C# 8.0 Expected Features Part – II : Implementation of method in the Interface

C8

In my previous post, I have explained about one of the first four features of C# 8.0 which has been announced by Microsoft recently.

In this post, I will explain one more future feature which is Default Interface Methods.

This feature will allow interfaces to fully define methods just like abstract classes. However,  interfaces will still not be able to declare constructors or fields.

Let us see what it is:

Let us take one example of an interface, like IMessage and it has one method named Message as shown below:

interface IMessage {
   void Message();
}

And a class will implement it as below:

Class Test : IMessage
{
}

Now imagine we want to add a new method to the interface, it will result in lots of errors in all the classes which have inherited IMessage interface.

Here comes the new feature which changes some basic functionalities of C# language.

We will create a method with the implementation in the interface. Yes, you read it right, we will be able to write the implementation of the method into the interface as below:

interface IMessage {
    void Message();

    void MessageAll(IEnumberable<MyClass> myClass){ 
       foreach(var i in myClass)
       {
              //// Your code
       }
   }
}

So no need to write newly added method into all the classes which inherit IMessage interface.

It is cool, isn’t it?

One basic question would come in the mind is, what is the difference between this and the abstract class?

They are bit similar but there are some major differences.

One of the difference is:

  • The interface can be used for multiple inheritances but Abstract class can not be used
  • Interfaces will still not be able to declare constructors or fields.

Some useful points for Default Methods feature:

  • “Full abstraction” where we used to have plain interfaces and all classes were forced to have its own implementation. Now we are polluting classes with some default implementation for methods which they don’t even know those exist.
  • It also breaks interface segregation principle, if we have to change an interface in future and it should not break all the classes but some of the classes need to have the new method added means, the interface is not granular enough and it’s time to introduce new interface and implement for the required classes.

Java announced almost similar feature with 8.0 version earlier and it is becoming so famous among Java developers and it will soon become famous between .Net developers as well 🙂

 

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6 thoughts on “C# 8.0 Expected Features Part – II : Implementation of method in the Interface

    1. Hey, you can find your answer from this thread by rolfbjarne: https://github.com/dotnet/csharplang/issues/52

      Extension methods break polymorphism, I can’t see how you’d implement the following using extension methods:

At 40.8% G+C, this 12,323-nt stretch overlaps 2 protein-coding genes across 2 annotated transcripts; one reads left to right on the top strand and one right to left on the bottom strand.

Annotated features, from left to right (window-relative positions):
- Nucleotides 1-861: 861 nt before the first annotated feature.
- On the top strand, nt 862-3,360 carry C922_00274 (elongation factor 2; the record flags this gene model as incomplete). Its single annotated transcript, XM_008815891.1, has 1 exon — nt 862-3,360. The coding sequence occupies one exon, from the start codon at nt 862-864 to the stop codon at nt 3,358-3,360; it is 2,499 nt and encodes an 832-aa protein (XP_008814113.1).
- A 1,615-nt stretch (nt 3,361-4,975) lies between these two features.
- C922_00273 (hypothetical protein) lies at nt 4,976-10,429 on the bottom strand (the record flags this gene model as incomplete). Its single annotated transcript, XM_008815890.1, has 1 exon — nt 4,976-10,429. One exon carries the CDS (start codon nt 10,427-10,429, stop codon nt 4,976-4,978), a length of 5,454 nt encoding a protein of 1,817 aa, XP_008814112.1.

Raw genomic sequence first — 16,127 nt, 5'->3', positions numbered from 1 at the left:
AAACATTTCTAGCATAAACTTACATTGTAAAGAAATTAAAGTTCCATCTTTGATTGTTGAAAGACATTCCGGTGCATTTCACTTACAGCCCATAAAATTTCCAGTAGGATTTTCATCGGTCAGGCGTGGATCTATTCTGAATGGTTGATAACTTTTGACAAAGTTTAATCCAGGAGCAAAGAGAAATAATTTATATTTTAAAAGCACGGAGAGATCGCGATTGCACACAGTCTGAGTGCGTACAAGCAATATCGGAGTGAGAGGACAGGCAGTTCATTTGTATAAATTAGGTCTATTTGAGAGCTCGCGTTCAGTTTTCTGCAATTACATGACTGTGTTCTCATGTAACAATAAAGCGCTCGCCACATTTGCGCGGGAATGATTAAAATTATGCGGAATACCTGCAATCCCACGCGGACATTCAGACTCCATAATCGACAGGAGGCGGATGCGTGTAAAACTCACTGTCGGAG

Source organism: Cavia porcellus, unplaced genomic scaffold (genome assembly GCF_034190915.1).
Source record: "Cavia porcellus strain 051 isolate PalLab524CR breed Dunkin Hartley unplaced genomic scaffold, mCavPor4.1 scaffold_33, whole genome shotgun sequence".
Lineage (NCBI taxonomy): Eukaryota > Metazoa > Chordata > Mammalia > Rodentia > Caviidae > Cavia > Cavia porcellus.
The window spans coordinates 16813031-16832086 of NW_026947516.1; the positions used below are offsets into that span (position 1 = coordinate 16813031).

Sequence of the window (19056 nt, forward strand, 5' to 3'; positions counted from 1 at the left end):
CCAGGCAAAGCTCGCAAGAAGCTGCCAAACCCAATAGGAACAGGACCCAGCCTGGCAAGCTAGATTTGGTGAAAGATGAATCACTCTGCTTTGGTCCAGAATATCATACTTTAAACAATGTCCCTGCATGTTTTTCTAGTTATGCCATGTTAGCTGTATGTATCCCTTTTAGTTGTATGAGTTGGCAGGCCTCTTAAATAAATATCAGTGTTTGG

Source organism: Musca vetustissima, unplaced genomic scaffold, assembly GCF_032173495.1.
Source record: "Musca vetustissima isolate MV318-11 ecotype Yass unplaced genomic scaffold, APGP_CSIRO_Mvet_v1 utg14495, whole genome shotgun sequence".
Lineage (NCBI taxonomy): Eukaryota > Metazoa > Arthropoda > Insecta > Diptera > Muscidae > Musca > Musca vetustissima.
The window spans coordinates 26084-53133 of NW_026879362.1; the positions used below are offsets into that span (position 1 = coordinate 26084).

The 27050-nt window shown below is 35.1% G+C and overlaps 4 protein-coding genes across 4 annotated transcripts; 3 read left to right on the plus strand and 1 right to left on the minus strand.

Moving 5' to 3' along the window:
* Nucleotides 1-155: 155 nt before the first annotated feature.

interface I {
      public int GetSomething () { return 0; }
      }
      class A : I { }
      class B : I {
      public int GetSomething () { return 1; }
      }
      class C : I {
      public int GetSomething () { return 2; }
      }
      class Other {
      static void PrintSomething (I obj) {
      Console.WriteLine (obj.GetSomething ());
      }
      static void Main () {
      PrintSomething (new A ()); // this should print 0
      PrintSomething (new B ()); // this should print 1
      PrintSomething (new C ()); // this should print 2
      }
      }

      Like

  1. How do you solve the multiple inheritance problems? Interface A implements MethodA and interfaceB also implement methodA(). If class C inherits both InterfaceA and InterfaceB then what will happen? Which implementation will be called when you call methodA from methodC of Class c? One more thought is if this problem is solved by what ever means, then allowing multiple inheritance in class would be a better idea then this. This seems to be just trying to copy JAVA

    Like

  2. This seems like a bad idea. No, let me change that. This IS a bad idea. No, let me change that. This is a HORRIBLE idea.

    This blurs the line between interfaces and abstract classes for no good reason.

    Interfaces are quite clearly, and usefully, purposed to define a contract, not to implement the contract.

    If you need a base or default implementation, you should be using an abstract class for this.

    And now you’ve got multiple inheritance problems as described above, except they’re even worse. You don’t have to just worry about the same method being implemented in two interfaces, but potentially in an abstract class and an interface. You’ll need explicit calls and explicit definitions to make sure you’re getting the one you want, which means the caller now has to know far too much about what it’s calling.

    I fail to see how this satisfies a need that couldn’t already be satisfied in another, better way, such as the Adapter pattern.

    Please explain to me why anyone would want this, and why I shouldn’t laugh out loud if I see this code in a code review session and reject it automatically.

    Like

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